Written by 6:38 pm Microsoft, PowerShell, Virtualization, Windows, Windows Server • 19 Comments

Run Linux Containers with Docker Desktop and WSL 2

Docker Desktop WSL 2 Tech Preview

Today, Docker launched the first Tech Preview of the Docker Desktop WSL 2. This means you can now use Docker Desktop and the Windows Subsystem for Linux 2 (WSL2) which is using the hypervisor in the background to run Linux containers on Windows 10. With the significant changes to the Windows Subsystem for Linux 2, you can now take advantage of these improvements with your Docker Desktop client.

Docker Desktop WSL 2 is currently in the edge version of Docker, and it also requires the Windows 10 Insider Preview builds for Windows 10 version 2004. That means you should only use for not production environments.

WSL 2 introduces a significant architectural change as it is a full Linux kernel built by Microsoft, allowing Linux containers to run natively without emulation. With Docker Desktop WSL 2 Tech Preview, users can access Linux workspaces without having to maintain both Linux and Windows build scripts.

Docker Desktop also leverages the dynamic memory allocation feature in WSL 2 to greatly improve the resource consumption. This means, Docker Desktop only uses the required amount of CPU and memory resources, enabling CPU and memory-intensive tasks such as building a container to run much faster.

You can find more information about the Tech Preview here.


To run the Docker Desktop WSL 2, you will need to set up the Windows Subsystem for Linux 2 (WSL 2) first. You can do that using the following guide, or follow these steps:

Install Windows 10 Insider Preview build 18932 or later. WSL 2 will be available in Windows 10, version 2004. Today, you will need to install the Windows Insider Slow ring build.

Install the Windows WSL feature and the Windows Virtual Machine Platform feature running the following commands:

Enable-WindowsOptionalFeature -Online -FeatureName Microsoft-Windows-Subsystem-Linux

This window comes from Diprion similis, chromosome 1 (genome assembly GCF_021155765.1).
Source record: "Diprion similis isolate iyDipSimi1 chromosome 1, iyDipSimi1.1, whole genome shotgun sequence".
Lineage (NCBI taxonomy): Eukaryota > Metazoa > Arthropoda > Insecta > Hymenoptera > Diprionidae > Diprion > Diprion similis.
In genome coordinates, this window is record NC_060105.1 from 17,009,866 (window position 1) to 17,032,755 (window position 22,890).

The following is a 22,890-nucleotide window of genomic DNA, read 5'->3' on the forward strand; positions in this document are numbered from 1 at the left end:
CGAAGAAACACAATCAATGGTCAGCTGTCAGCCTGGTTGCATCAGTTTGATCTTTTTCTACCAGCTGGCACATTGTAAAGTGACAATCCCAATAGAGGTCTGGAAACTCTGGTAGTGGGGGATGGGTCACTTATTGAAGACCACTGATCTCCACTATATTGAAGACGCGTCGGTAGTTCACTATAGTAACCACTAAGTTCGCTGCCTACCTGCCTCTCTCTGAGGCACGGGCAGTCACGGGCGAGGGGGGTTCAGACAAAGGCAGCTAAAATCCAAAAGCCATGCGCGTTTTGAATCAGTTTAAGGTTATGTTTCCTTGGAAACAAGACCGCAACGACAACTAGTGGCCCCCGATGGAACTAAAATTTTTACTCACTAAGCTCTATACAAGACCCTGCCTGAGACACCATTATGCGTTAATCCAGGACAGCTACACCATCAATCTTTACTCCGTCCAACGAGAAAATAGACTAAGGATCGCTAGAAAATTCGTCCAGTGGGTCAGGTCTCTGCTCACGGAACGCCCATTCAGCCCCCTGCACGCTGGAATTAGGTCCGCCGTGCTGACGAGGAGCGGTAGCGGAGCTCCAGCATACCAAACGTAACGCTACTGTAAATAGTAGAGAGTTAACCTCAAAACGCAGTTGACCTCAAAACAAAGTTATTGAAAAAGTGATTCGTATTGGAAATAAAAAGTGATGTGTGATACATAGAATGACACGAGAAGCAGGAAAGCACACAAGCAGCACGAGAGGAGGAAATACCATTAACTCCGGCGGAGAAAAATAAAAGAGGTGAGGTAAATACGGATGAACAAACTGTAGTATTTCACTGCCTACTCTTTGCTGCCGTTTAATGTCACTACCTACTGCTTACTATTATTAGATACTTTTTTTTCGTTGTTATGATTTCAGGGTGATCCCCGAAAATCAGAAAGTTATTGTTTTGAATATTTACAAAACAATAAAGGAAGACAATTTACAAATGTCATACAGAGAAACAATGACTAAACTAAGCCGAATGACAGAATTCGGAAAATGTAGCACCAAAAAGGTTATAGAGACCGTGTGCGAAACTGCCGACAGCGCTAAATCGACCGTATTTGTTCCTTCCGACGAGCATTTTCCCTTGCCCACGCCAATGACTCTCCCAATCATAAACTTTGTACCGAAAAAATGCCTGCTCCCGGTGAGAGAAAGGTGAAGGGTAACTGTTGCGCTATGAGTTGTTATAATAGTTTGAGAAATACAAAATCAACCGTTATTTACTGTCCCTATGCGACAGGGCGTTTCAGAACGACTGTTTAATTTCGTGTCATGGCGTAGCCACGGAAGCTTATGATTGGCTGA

Enable-WindowsOptionalFeature -Online -FeatureName VirtualMachinePlatform

Download WSL Linux distribution based on Ubuntu 18.04 from the Microsoft Store. You can read more about Linux on Windows 10 here. The distribution needs to be set as the default WSL distro.

Enable Virtual Machine Platform

Enable Virtual Machine Platform

Make sure that the WSL distro is running in WSL 2 mode. You can check the list of distros installed on your Windows 10 machine, with the following PowerShell command:

wsl -l -v

To set the distro to WSL 2, you can run the following command. Change the name of the distro:

wsl --set-version DistroName 2
Install WSL 2

Install WSL 2

To find out more about installing WSL 2, check out the Microsoft Docs page.

You also set WSL 2 as the default for all Linux distros:

wsl --set-default-version 2

How to set up Docker and WSL 2

First, you will need to download the Docker Desktop for Windows Edge here. Make sure you already configured all the WSL 2 steps described in the prerequisites, before you install the Docker. If you are prompted if you want to use Linux containers or Windows containers during the installation, select Windows containers. If you choose Linux containers, you will have the classic Docker experience with a Hyper-V VM.

Install Docker for Windows and enable WSL 2

Install Docker for Windows and enable WSL 2

Run the installation wizard, and after a successful installation, the Docker Desktop menu displays the WSL 2 option. You can select WSL 2 from that menu to start and configure the daemon running WSL 2.

Docker for Windows Settings WSL 2

Docker for Windows Settings WSL 2

Now you can run a Linux container using Docker Desktop for Windows, running on Windows 10 using the Windows Subsystem for Linux 2 (WSL 2).

Linux Container on Windows 10

Linux Containers on Windows 10

You can now also do crazy things like run SQL Server on Linux in a Docker container on Windows 10.

SQL Server on Linux Docker Container Windows 10 WSL 2

SQL Server on Linux Docker Container Windows 10 WSL 2

I hope this gives you a good overview of how you will be able to run Linux containers on Windows in the future. Again this is still a Tech Preview, and we might see many changes to that feature. If you want to know more, read the full blog post on the Docker page. Also, check out the current Linux Container on Windows documentation. If you any questions, feel free to leave a comment.

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